Chicago Mayor And Health Officials Release Guidance Ahead Of Cannabis Legalization

Cannabis will be legal in the state of Illinois on January 1, 2020, and the Chicago Department of Public Health (CDPH) and Mayor Lori Lightfoot have issued guidance and precautionary information for anyone planning on consuming recreational marijuana.

According to Mayor Lightfoot’s office, the new public service awareness campaign entitled Cannabis Facts Chicago is aimed at providing residents of the city with information on the potential impact of legalized cannabis as well as advice for adults on how to consume marijuana safely.

The City is urging adults to consume cannabis responsibly as it prepares rules surrounding possession and consumption, advising that modern marijuana products can be potent.

“As we work to equitably stand up the recreational cannabis industry and right the wrongs of the War on Drugs, our first priority will always be the safety of our communities and residents,” says Mayor Lightfoot. “That’s why the City of Chicago’s departments and sister agencies are partnering with local medicinal providers to create a new campaign to provide our residents and communities with clear guidance around cannabis use, particularly how to protect our youth from products that could be harmful to their growth and development.”

CDPH Acting Commissioner, Allison Arwady says that they have learned from other states and cities that have legalized cannabis and found that responsible consumption is a key lesson, advising consumers to take it slow and know what they are putting in their body.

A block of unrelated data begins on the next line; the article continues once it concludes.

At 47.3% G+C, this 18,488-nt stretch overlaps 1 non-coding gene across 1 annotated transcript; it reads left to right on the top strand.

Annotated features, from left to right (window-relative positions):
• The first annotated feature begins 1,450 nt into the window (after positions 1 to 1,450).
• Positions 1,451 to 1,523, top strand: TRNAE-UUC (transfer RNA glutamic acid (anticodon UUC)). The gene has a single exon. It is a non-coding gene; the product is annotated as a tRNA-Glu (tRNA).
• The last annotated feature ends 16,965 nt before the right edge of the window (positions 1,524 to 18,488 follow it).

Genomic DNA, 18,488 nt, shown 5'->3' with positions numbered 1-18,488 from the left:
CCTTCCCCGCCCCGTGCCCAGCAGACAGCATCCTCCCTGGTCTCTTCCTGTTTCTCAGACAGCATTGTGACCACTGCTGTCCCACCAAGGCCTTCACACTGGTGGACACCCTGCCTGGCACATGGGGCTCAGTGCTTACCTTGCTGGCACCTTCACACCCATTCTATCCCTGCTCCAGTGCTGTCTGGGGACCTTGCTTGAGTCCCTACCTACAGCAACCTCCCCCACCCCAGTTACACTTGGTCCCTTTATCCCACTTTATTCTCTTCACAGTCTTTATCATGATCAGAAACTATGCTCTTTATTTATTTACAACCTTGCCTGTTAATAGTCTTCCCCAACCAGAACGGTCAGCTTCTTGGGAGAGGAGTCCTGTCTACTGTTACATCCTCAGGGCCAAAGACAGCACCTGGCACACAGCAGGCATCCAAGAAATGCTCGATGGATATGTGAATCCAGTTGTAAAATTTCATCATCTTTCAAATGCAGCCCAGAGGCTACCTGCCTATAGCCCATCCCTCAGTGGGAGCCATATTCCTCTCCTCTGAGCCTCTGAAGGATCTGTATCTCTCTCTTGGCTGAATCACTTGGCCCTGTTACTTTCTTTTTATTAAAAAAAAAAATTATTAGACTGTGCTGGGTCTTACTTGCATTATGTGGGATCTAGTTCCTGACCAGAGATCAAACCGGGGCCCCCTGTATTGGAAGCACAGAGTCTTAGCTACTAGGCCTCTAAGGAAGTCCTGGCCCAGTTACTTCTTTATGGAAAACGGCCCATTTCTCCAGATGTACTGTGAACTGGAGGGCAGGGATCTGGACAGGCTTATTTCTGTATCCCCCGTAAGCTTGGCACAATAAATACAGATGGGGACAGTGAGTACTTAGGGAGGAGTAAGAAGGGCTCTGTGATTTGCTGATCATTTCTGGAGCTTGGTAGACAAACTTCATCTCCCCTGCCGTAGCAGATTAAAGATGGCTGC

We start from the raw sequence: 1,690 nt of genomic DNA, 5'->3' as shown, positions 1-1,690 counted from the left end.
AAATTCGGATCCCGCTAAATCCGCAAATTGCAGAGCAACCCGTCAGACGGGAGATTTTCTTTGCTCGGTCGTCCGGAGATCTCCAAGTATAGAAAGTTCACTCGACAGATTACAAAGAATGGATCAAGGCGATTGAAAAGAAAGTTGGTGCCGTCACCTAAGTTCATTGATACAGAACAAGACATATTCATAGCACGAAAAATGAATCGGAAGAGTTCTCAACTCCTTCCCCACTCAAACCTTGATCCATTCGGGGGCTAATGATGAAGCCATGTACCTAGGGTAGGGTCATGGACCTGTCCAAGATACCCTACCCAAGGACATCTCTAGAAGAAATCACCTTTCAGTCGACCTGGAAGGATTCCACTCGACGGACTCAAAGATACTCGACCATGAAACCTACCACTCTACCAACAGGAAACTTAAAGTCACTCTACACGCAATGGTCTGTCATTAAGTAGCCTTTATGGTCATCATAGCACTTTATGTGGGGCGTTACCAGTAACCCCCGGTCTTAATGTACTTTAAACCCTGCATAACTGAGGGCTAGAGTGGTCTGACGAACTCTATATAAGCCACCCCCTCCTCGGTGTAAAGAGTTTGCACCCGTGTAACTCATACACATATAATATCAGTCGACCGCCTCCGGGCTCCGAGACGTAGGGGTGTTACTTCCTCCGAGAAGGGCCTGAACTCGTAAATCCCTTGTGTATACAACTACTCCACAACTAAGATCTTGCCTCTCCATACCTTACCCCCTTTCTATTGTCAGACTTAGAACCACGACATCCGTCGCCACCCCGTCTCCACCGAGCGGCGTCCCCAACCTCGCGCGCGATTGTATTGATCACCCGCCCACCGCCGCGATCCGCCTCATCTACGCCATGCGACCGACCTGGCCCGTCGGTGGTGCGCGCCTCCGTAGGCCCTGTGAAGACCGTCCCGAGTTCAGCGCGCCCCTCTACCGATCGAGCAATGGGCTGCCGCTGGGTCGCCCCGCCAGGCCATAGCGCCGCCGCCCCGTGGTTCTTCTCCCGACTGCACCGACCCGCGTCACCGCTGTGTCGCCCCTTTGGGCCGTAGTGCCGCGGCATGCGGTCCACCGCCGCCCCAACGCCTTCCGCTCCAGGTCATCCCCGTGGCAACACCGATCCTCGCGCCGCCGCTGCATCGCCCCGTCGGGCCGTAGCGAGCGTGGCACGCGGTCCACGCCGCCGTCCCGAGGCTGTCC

“Overuse of cannabis, both short—and long-term, can have negative health consequences,” says Arwady. “And young people should not be using it at all.

Through the new public awareness campaign, the City encourages cannabis consumers to know their dose, protect their brain, avoid frequent use, and refrain from driving while high.

According to the City’s campaign health and safety tips, cannabis use, particularly heavy use by young people can impair short term memory, learning ability and even intelligence, and has been associated with increased risks for depression and suicidal thoughts in the future.

The City says that daily cannabis use, particularly in high doses, can impair memory and has been associated with an elevated risk of psychosis.

The City also states that there is no safe level of cannabis that pregnant and breastfeeding mothers can consume and recommends that all consumers keep their cannabis products safe from children and pets.

CDPH will be working with Chicago public schools, city colleges, and partners in the medical community to communicate tips to residents about cannabis use.